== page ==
It seems clear from the fact that the apostles are said to have been aware (v. 6) of what the Jews had done against them, that the word horme (v. 5) can hardly mean an "assault" (A.V.) or even "onset" (R.V.) in the sense of any open violence. There would be no propriety in Luke adding that they became aware of an attack upon them. Orme must have here the sense of appetitus animi--a strong movement of mind, an intention to attack them--"Trieb" "Drang." (Meyer.) The word occurs in but one other passage (James 3:4) where the horme of the pilot is spoken of as directing the ship, evidently, meaning the "purpose" or "intention." (So Trench, Gloag, Meyer, Lechler, Alford.)--G.B.S.
 oudamou ton thumon auton ekkaiontes (restored to its fitting-place after katephugon), i. e. as on all occasions we find them forbearing to kindle the wrath of their enemies, so here, seeing the intended assault, they fled. Mod. text entha oudamou and ekkaiein en, "fled to Derbe," etc. where (the enemies) had nowhere power to let their wrath blaze against them: so that they went away into the country-parts, etc.
 So the order must be restored instead of, kai touto phesi dia pisteos ouk ex hemon; alla to pleon tou Theou; Theou gar phesi to doron. The mod. text, "And that it is not ours, but the more (part) God's:" hear Paul saying, "And this not of ourselves, it is the gift of God:" omitting dia pisteos, which is essential to the sense.--Perhaps we may read, kai touto, phesi, to "dia p."
 heautous etalanisan, "not as thou, heautous emakarisan."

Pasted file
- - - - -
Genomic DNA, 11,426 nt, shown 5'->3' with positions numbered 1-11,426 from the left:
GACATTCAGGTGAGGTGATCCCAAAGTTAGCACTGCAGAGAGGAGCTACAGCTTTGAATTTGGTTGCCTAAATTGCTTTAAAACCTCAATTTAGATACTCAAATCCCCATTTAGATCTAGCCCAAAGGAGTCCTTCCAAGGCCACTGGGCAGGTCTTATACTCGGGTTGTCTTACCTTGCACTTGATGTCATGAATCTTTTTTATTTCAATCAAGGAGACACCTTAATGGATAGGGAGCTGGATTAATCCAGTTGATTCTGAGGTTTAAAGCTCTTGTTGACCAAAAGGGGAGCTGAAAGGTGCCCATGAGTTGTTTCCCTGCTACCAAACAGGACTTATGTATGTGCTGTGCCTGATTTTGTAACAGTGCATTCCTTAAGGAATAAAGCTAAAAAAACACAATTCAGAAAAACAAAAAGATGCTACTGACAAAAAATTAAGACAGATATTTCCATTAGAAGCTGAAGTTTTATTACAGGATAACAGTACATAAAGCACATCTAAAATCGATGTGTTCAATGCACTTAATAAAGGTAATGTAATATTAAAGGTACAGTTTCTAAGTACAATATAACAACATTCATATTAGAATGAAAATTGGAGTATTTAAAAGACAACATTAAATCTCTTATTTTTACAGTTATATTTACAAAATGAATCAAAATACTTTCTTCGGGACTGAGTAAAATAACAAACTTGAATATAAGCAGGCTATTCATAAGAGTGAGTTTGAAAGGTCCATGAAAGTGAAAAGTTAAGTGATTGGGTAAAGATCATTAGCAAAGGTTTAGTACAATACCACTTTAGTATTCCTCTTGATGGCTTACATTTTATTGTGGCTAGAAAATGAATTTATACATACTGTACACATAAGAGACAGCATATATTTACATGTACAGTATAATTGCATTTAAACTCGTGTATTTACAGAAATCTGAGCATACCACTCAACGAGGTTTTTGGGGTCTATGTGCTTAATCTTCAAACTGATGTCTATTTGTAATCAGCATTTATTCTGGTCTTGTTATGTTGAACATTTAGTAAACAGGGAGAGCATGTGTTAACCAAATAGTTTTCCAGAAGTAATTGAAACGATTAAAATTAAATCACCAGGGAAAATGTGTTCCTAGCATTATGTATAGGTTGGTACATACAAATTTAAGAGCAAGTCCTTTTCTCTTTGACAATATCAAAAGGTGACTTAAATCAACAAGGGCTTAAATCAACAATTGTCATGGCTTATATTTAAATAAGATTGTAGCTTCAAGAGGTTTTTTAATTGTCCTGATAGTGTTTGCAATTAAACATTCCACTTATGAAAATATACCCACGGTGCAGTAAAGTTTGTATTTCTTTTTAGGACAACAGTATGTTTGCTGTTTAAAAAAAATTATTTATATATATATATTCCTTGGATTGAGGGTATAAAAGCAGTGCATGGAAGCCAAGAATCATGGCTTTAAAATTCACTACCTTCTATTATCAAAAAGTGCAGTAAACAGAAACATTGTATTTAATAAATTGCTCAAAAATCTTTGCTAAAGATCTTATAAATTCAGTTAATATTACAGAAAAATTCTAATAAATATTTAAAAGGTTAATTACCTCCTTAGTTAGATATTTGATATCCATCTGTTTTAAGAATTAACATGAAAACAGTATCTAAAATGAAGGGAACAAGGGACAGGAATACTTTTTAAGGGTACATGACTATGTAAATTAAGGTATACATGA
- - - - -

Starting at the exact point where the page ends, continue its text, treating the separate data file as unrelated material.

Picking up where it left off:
dia ten omoteta kai ten apanthropian. A strong expression, but so in the Homily on the Parable of the Virgins, Matt. p. 751, Am. Ed. p. 470, he interprets that the oil is charity (alms-giving), and that even virgins, lacking this, "are cast out with the harlots:" kai ton apanthropon kai ton aneleemona histesi met' auton (sc. ton pornon).
 meta aponoias, so Hom. xxxi. p. 196, ouk apenoethesan, "they did not bear themselves proudly."
 oukoun kai tapeinousthai chre. "if he to whom most is forgiven, loveth most, so ought he to whom more is given, to humble himself more."
 kai tauton ginetai, hoion an ei tis pater psuchrou (mod. text om.) kai pera tou deontos malthakou paidiou k. t. l. plakounta epido kai psuchron kai hosa terpei monon k. t. l. Erasmus translates loosely, videns puerum, quem supra modum tenere amat, ?grotum, illi frigida et qu?cumque oblectant, porrigat. Ben., si pater nimis molli puero, etsi infirmanti, frigidam placentam et qu? solum oblectant porrigat. If the text be not corrupt, pera tou d. malth. may mean, "brought up more tenderly than need be although ill," and psuchrou, "silly." But the psuchron following may rather imply the physical sense as above expressed: the child is a poor creature, with no warmth or life in it, yet the father instead of warm and nourishing food, gives it cake and cold drink, etc.
 Dia ti ekrotesate; even now while he was protesting against this evil custom, derived from the theatres, some of the hearers could not refrain from expressing their approbation by applause.--Comp. de Sacerdot. lib. v. init. Hom. xv. in Rom. fin, Hom, vii. in Laz. ?I. xvii. in Matt. ?7.